As tensions remained high in South Asia, some Indians and Pakistanis appealed for calm. On Feb. 14, a terrorist attack in Kashmir killed 40 Indian paramilitary police. The attack was claimed by Jaish-e-Muhammad, a terrorist group based in Pakistan. On Tuesday, India retaliated by conducting airstrikes inside Pakistan, which led to the Pakistani military shooting down at least one Indian plane on Wednesday. Pakistani Prime Minister Imran Khan said Wednesday that he does not want war with India, and Twitter users on both sides posted their opposition to any conflict using the hashtag #SayNoToWar.

But Indian and Pakistani media outlets are promoting a far different message, seemingly ratcheting up their nationalist rhetoric.

Times Now, India’s largest English-language news channel, has taken it upon itself to “expose ‘Fakistan,’ ” disputing and debating claims made by the Pakistani side.

Republic, a news channel launched by the former editor in chief of Times Now, emblazoned its show with the hashtag #NationFirst.

On Tuesday, TV9 Telugu, a 24-hour news network in the Telugu language in India, had an anchor dress up in a combat uniform while holding a toy gun. The words “WAR ROOM” were on the screen behind him.

Pakistani media responded by painting a picture of its citizens calmly and professionally responding to Indian aggression. “PM Modi faces severe backlash from Indians over creating war hysteria against Pakistan,” reported the Times of Islamabad.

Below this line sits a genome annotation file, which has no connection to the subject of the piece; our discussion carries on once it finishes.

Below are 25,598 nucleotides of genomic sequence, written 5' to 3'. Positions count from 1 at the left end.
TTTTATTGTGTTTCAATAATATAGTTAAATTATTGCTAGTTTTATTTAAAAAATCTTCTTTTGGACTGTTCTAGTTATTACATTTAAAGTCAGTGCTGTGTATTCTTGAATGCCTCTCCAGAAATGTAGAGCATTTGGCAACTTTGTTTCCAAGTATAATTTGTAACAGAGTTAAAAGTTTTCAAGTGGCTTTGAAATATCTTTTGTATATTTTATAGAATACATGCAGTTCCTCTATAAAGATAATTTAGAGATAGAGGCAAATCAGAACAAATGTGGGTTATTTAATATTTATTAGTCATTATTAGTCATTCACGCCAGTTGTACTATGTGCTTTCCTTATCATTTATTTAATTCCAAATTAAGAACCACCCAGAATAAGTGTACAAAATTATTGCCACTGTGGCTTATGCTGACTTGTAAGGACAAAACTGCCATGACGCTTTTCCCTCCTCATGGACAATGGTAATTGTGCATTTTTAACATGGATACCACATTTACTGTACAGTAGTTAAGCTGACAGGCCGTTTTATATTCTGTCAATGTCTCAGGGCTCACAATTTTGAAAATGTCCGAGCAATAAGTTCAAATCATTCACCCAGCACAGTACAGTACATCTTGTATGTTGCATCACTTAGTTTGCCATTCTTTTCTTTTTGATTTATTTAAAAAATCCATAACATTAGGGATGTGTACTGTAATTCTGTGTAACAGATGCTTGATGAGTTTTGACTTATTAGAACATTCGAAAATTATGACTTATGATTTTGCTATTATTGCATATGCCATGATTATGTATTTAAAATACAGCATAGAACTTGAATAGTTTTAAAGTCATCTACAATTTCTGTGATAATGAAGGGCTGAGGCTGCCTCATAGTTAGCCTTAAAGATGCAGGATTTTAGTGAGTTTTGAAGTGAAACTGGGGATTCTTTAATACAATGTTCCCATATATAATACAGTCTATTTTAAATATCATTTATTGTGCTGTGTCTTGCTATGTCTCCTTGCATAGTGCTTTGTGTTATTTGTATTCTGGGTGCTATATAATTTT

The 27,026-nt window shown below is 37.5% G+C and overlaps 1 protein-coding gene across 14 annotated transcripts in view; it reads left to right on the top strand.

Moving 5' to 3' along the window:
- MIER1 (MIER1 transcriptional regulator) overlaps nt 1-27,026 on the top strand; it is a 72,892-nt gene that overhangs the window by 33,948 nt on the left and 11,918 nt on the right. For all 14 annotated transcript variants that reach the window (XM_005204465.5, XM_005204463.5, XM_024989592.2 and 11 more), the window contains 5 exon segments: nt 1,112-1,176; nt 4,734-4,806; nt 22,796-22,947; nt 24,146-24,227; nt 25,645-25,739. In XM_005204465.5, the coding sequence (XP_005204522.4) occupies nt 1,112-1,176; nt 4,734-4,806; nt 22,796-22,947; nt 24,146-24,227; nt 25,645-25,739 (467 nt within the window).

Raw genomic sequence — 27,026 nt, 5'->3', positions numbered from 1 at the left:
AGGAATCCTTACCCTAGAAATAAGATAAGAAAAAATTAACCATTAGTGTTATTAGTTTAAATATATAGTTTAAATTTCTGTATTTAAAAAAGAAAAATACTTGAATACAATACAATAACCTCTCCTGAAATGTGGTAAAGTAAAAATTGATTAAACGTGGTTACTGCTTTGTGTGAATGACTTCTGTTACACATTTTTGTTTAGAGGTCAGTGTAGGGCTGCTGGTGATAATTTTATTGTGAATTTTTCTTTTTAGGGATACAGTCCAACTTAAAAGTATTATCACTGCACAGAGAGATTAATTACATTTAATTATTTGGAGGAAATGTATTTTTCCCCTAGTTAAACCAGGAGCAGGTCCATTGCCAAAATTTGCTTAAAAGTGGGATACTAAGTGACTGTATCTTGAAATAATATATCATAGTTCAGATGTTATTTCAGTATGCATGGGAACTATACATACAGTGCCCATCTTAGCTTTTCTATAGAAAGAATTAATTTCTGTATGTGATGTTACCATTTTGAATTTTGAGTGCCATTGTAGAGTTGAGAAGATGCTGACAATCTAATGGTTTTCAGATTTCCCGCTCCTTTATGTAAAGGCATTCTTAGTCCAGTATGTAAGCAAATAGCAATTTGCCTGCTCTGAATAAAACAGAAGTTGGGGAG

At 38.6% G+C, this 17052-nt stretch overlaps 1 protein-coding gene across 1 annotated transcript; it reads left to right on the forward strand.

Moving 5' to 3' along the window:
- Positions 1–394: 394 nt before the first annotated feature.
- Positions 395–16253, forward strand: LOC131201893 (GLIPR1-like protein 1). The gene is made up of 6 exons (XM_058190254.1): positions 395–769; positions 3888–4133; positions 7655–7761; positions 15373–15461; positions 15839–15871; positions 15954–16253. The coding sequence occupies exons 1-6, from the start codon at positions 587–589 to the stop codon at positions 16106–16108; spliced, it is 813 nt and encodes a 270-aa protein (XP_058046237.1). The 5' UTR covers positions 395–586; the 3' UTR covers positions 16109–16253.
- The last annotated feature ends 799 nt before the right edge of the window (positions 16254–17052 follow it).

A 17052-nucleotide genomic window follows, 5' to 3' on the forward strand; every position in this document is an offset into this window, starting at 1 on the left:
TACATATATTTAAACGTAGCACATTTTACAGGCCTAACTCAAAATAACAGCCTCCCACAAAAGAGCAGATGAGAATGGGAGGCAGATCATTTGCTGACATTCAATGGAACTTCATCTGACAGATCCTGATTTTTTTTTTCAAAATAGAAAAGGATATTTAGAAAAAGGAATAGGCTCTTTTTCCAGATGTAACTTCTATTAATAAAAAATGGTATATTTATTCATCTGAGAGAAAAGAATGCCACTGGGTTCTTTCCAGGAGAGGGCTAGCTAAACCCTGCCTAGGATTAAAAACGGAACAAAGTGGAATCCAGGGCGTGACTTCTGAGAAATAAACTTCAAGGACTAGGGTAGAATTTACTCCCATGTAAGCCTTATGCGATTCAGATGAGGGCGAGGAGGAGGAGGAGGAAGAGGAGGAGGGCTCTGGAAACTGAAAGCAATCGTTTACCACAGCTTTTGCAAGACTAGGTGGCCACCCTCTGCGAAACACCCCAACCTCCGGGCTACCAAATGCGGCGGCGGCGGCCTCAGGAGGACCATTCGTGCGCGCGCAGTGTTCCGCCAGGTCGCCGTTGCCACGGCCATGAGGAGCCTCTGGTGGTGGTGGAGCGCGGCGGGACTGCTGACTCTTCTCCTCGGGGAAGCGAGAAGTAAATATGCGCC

A Lahore News host shared a video of what she said was the Pakistani army rescuing the pilot of the downed Indian plane. Dawn, Pakistan’s leading English-language newspaper, shared a video of an Indian air force officer it said was the pilot India had acknowledged was missing Wednesday.

In it, the Indian pilot, Wing Cmdr. Abhinandan Varthaman, said: “I’d like to put this on record. I will not change my statement even when I go back to my country. … The officers of the Pakistan army have looked after me very well.” The video was seized upon by both sides on Twitter, with some on the Pakistani side holding it up as an example of its army’s professionalism and one Indian journalist for the Republic calling it a “Pakistan propaganda trap of trolls.”

Some suggested that nationalist media outlets are not helping matters, calling on political leaders to tune out such coverage. “The western front is not a TV studio anchored by those who are unqualified to dictate strategy and are unconscionable flame throwers,” tweeted India’s Nirupama Menon Rao, a former foreign secretary and a global fellow at the Wilson Institute. “Our political leaders should not take the nation’s temperature-readings from the seizure-like screaming on some media.”

But others suggested that both sides insisting that their own narratives are correct could, paradoxically, lead to a resolution.

"If India believes that it got what it wanted in this, it could lead to a rise in nationalist sentiment, people wrapping themselves around the flag, and saying we taught the Pakistanis a lesson,” said Dhruva Jaishankar, a fellow at the Brookings Institution. If Indian and Pakistani media both insist that their side has already won, it could allow political leaders to claim victory without fighting further, he said.

Niha Mashih contributed to this report.

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